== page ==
Nepali Times
My Take
Chance for redemption


In the Bollywood movie Hyderabad Blues, two pairs of brides and grooms are about to tie the knot. At the last moment, one of the brides ditches her groom to be with her true love, who himself is on the verge of marrying another woman.

Nepal's situation is not so different. The Maoists and UML have been in a relationship since the seven-point deal between their party chairmen, which paved the way for UML's Jhala Nath Khanal to become PM. Nepali Congress, for all its recent bungling, still has at least two aces up its sleeve. For a truly effective coalition would be one between the Maoists and Nepali Congress, with UML and the Madhesi parties playing a supporting role.

Ego, pigheadedness and the personal ambitions of their leaders, along with a heavy dose of suspicion about each other's intentions, have however pushed the Maoists and Nepali Congress further apart. Neither the peace process nor the constitution will see the light unless these two come together.

The reasons, if they needed any reinforcement, are obvious.

It has taken less than two months for the parties to realise Ė they are loath to admit it in public, though Ė what a mess they have created. Khanal's is already a non-functioning government, and not just for his failure to give full shape to his cabinet even two months since he took over as the top executive of the country.

This is an unnatural coalition, even though it is heavily communist in character, with the country's two leading communist parties and an ex-communist led Madhesi party being part of it. President Yadav has pointed out that decisions by the coalition (which as a two-thirds majority in the CA) will have no meaning if such decisions don't have the political backing of all the major political forces. More than the numerical two-thirds, President Yadav said, a political two-thirds majority is the need of the hour. One may accuse him of overstepping his constitutional brief, but beneath the planted news of a PM said to be 'unhappy' about the president's statement, there is a much-needed nudge to reverse the slide downhill.

The whole idea about acting as per the mandate of the people expressed through their ballots, and embracing the reality of post-conflict transition, was always pointing to one direction Ė a government led by the Maoist party and to be more specific, Pushpa Kamal Dahal. The chairman can say all he wants, shout himself hoarse over India's meddling in internal politics (not unjustified, as recent events corroborate his allegations), and issue threats. But he and his party cannot afford to ignore Nepali Congress. He needs to speak to those in the party with whom he first got in touch to effect the 12-point agreement, agree to implement the agreements on integration/rehabilitation of Maoist combatants, and agree on constitution-drafting. In return, Nepali Congress must unequivocally say it is the Maoist party that should lead the government.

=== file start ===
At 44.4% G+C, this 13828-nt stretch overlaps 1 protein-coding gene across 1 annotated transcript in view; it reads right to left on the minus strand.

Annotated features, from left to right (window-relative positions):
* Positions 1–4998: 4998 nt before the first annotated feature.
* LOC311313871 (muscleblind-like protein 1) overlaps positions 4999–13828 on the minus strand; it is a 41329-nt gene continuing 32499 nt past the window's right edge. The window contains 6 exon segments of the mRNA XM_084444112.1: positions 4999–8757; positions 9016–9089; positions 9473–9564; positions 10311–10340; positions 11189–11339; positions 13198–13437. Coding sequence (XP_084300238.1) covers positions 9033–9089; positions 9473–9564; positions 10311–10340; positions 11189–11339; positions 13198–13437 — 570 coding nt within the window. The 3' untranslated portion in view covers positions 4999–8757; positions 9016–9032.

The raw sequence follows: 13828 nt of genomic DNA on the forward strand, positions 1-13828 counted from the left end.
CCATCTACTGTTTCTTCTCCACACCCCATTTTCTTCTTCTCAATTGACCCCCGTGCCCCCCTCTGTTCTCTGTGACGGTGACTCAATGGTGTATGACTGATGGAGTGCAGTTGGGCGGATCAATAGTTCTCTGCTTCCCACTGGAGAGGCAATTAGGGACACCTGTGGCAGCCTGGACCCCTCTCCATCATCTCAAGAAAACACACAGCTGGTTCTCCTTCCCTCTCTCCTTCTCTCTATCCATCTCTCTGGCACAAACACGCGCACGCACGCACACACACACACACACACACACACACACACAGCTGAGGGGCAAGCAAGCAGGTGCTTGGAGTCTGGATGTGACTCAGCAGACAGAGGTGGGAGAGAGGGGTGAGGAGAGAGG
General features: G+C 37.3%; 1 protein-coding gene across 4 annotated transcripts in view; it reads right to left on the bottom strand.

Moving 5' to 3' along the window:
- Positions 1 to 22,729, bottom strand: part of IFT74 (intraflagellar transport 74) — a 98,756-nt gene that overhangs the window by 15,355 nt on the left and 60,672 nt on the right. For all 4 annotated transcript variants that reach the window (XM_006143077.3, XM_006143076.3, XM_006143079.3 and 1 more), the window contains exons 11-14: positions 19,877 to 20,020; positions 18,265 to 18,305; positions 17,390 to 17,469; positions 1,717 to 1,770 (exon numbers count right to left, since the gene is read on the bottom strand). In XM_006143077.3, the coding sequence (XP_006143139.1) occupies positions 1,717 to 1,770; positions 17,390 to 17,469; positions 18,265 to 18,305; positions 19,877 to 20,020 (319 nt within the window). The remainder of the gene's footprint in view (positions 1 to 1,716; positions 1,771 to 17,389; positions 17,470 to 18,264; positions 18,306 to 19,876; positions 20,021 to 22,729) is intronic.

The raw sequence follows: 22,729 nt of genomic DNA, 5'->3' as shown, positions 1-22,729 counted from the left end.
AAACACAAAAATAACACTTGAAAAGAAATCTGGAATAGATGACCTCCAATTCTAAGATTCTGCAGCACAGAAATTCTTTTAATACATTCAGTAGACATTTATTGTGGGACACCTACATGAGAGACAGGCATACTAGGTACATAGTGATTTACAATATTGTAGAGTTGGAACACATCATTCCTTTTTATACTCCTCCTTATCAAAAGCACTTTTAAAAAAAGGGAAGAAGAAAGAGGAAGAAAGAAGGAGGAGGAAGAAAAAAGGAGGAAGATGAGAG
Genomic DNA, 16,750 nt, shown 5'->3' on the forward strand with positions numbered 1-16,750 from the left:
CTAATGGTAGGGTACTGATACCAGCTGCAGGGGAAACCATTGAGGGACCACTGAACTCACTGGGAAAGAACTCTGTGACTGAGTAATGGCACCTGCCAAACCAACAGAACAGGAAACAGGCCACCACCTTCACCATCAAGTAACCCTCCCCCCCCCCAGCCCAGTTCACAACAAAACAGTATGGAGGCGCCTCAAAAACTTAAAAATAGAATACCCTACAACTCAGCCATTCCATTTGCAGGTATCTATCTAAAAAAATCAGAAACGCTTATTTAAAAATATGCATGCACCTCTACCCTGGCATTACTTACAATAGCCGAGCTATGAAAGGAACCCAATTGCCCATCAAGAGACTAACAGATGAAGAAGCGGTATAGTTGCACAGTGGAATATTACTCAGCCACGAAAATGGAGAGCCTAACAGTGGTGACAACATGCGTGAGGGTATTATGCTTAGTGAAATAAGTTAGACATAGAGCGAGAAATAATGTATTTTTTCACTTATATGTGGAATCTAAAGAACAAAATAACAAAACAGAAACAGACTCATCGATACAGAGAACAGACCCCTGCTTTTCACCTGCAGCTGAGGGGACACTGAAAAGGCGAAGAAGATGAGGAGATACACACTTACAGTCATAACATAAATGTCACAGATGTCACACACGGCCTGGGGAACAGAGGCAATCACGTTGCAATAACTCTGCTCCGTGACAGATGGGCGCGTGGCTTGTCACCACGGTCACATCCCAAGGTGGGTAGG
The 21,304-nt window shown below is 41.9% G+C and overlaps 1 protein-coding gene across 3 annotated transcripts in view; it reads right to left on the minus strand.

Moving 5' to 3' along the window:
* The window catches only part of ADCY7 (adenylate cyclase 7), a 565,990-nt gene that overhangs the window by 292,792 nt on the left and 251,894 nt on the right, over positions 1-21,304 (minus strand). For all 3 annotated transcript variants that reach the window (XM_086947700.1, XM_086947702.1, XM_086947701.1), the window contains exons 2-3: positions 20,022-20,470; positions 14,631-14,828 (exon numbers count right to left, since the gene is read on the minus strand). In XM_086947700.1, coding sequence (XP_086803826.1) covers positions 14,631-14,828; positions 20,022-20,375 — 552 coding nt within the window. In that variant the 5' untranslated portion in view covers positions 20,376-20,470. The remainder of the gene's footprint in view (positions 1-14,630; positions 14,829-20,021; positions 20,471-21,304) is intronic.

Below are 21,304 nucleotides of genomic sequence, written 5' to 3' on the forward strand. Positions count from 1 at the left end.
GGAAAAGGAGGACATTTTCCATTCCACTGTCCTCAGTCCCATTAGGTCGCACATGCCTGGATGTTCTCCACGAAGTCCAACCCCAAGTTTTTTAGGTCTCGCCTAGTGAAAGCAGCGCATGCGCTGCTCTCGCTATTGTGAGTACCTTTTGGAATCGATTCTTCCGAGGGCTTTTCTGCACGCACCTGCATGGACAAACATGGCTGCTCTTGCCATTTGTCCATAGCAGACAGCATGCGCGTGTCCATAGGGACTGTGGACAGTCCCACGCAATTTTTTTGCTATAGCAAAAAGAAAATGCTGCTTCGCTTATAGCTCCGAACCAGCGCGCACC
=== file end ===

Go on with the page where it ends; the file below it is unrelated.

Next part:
Nepali Congress' sidelining in national politics notwithstanding, the Maoists would do well to take its threat seriously: that Nepali Congress will not allow the promulgation of the constitution unless the Maoists honour their commitment on ex-combatants. It is right in asserting that there cannot, and should not, be another election with the Maoist party still effectively commanding the reins of a private army. If Dahal-Khanal refuse to listen and try to go ahead as per their seven-point deal, it will lead to what no democrat in the country wants to see happen: the dismissal of the Khanal government by President Yadav around 28 May with the covert backing of Nepali Congress and other political parties, including a powerful faction of UML.

The Nepali Congress threat is not an empty one. They know that the president is ready to act out his role as protector of the constitution with the army standing firmly behind him.

May better sense prevail.

1. jange

It is right in asserting that there cannot, and should not, be another election with the Maoist party still effectively commanding the reins of a private army.

If it was OK to conduct the last election under these circumstances why is it not OK to conduct another one under the same conditions?

2. who cares
many individuals are giving many reasons like- mistrust, egos, motive, personal/group interest, foreign intervention etc etc for present deadlock or non progress on peace process and const. drafting process.

but, i only see "motive" as the sole (main reason) behind such hindrance. so could someone explain me clearly other reasons effecting the process (not minor). 

and regarding mistrusting maoist, its actually not mistrust, its rather belief. 

3. K. K. Sharma

hear ! hear ! for #1.